Monthly Archives: June 2016

Ponte Vecchio Florence

Ponte Vecchio, Florence

April 2016

Returning from Piazzale Michelangelo by bus no. 13, we decided to drop-off at stop no. 15 (Sant’Onofrio) and walked over to Ponte Vecchio. It’s a 15 minutes casual walk from the stop.

Ponte Vecchio – “Old Bridge” in Italian is a famous bridge in Florence and undoubtedly one of the notable landmarks. It links the 2 sides of Florence at the narrowest point of the Arno River. For the numerous shops selling a wide assortment of jewelry ranging from affordable modern jewels to pricey antiques on the bridge, it doesn’t really look like a bridge.

Ponte Vecchio is often full of tourists and whilst we enjoyed getting some nice picture of the bridge in the background, which is an incredibly sight when seen from afar, crossing the bridge itself is an uncomfortable experience during the peak tourist hours. Very busy, packed and lots of street sellers. If you have little time in Florence, seeing it from afar would suffice.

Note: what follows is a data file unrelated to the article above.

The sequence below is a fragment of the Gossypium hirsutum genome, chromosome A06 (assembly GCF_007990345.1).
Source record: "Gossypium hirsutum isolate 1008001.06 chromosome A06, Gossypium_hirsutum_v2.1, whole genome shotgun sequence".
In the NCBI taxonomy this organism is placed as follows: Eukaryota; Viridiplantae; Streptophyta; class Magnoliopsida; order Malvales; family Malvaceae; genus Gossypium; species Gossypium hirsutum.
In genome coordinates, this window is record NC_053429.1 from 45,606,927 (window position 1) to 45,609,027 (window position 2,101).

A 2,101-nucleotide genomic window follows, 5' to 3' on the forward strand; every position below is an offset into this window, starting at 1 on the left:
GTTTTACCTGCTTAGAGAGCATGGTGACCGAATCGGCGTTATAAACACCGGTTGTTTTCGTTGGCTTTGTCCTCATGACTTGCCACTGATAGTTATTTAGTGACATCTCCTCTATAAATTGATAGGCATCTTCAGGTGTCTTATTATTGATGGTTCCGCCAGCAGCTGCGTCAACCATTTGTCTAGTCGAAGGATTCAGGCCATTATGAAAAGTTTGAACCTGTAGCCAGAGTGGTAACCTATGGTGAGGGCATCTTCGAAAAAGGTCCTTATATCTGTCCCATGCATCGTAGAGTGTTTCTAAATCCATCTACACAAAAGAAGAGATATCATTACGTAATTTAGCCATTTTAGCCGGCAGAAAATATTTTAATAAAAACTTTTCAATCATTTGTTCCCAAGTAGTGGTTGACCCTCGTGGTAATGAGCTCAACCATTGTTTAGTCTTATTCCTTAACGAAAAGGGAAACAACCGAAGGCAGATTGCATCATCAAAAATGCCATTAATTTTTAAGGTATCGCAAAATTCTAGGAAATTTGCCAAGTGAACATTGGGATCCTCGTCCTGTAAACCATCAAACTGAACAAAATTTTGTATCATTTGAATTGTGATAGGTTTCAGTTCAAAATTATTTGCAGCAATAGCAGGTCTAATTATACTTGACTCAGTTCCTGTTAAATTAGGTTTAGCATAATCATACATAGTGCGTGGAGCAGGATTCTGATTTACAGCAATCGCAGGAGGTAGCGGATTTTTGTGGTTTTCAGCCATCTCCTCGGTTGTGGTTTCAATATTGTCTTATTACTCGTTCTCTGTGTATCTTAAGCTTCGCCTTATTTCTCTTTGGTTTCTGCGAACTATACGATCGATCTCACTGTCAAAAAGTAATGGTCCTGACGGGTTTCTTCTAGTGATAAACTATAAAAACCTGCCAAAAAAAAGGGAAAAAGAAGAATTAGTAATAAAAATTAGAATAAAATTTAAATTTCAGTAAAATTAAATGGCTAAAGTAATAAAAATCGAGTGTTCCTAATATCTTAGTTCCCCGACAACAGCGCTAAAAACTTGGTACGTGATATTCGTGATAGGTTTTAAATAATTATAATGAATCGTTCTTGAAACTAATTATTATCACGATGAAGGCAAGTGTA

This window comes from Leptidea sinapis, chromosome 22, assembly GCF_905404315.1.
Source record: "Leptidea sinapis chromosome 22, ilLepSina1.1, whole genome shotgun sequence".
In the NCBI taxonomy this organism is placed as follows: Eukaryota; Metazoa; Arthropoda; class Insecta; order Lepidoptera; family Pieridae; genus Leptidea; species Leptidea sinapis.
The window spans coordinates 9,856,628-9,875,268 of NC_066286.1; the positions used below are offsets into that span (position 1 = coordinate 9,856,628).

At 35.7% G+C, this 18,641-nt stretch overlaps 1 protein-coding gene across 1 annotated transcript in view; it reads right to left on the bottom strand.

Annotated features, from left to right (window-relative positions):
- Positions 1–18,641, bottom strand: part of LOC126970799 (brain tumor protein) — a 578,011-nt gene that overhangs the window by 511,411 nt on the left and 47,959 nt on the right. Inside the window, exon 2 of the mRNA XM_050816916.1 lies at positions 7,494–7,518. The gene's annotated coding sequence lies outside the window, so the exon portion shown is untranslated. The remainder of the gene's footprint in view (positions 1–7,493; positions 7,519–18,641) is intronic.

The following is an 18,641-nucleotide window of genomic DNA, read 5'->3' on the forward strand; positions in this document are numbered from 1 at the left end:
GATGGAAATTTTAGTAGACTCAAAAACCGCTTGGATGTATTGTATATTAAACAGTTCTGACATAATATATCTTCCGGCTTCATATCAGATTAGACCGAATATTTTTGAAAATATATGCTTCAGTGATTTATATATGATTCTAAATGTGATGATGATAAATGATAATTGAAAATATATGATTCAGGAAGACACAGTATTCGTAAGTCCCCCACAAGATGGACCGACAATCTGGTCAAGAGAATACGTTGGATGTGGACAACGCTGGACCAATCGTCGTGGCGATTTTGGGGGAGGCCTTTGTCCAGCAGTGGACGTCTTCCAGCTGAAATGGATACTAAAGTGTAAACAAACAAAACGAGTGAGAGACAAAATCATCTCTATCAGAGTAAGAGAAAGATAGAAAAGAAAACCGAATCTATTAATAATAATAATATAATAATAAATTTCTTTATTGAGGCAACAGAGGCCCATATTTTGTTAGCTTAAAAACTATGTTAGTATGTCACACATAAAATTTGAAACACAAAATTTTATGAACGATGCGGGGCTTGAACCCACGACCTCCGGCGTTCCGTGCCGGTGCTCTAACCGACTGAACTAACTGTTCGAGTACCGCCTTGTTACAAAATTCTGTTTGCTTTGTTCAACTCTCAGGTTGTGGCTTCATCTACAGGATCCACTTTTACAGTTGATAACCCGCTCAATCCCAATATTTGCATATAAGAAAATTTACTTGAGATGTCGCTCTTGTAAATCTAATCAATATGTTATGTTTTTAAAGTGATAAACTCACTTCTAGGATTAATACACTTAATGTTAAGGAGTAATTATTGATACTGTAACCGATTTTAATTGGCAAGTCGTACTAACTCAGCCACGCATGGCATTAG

Ponte Vecchio Florence

Ponte Vecchio from afar. That’s about the best thing about it!

Ponte Vecchio Florence

Bus no. 13 from Piazzale Michelangelo back to town. Drop-off at stop no. 15 and walk over to Ponte Vecchio.

Ponte Vecchio Florence

The calm river Arno and buildings on its bank.

Ponte Vecchio Florence

Buildings on the banks of river Arno on the way to Ponte Vecchio.

Ponte Vecchio Florence

Having a mid-day break by the side of river Arno. Otherwise, tourist horde street vendors above it.

Ponte Vecchio Florence

Closer view of Ponte Vecchio.

Ponte Vecchio Florence

Entrance to Ponte Vecchio from one side of the river.

Ponte Vecchio Florence

Mostly tourist on Ponte Vecchio.

Ponte Vecchio Florence

This was during lunch time. Prior to this, the bridge was a havoc.

Ponte Vecchio Florence

Jewellery shops lining Ponte Vecchio.

Ponte Vecchio Florence

No glittering or gleaming stores here.

Ponte Vecchio Florence

The massive crowd thinning during lunch time.

Ponte Vecchio Florence

Window shopping at one of the jewellery stores.

Piazzale Michelangelo

Piazzale Michelangelo, Florence

April 2016

One place of attraction just a little off the others is Piazzale Michelangelo. With strong legs, you can still walk to the Piazzale Michelangelo but we rather take the public transport. Bus no 13 waits for passengers outside SM Novella train station in-front of the Burger King outlet. You’ll need to buy the bus tickets beforehand and you can get it inside the train station at the tobacco shop. A bus ticket cost €1.20. You’ll need 2 for your to-and-fro journey. The bus departs every 10-15 minutes.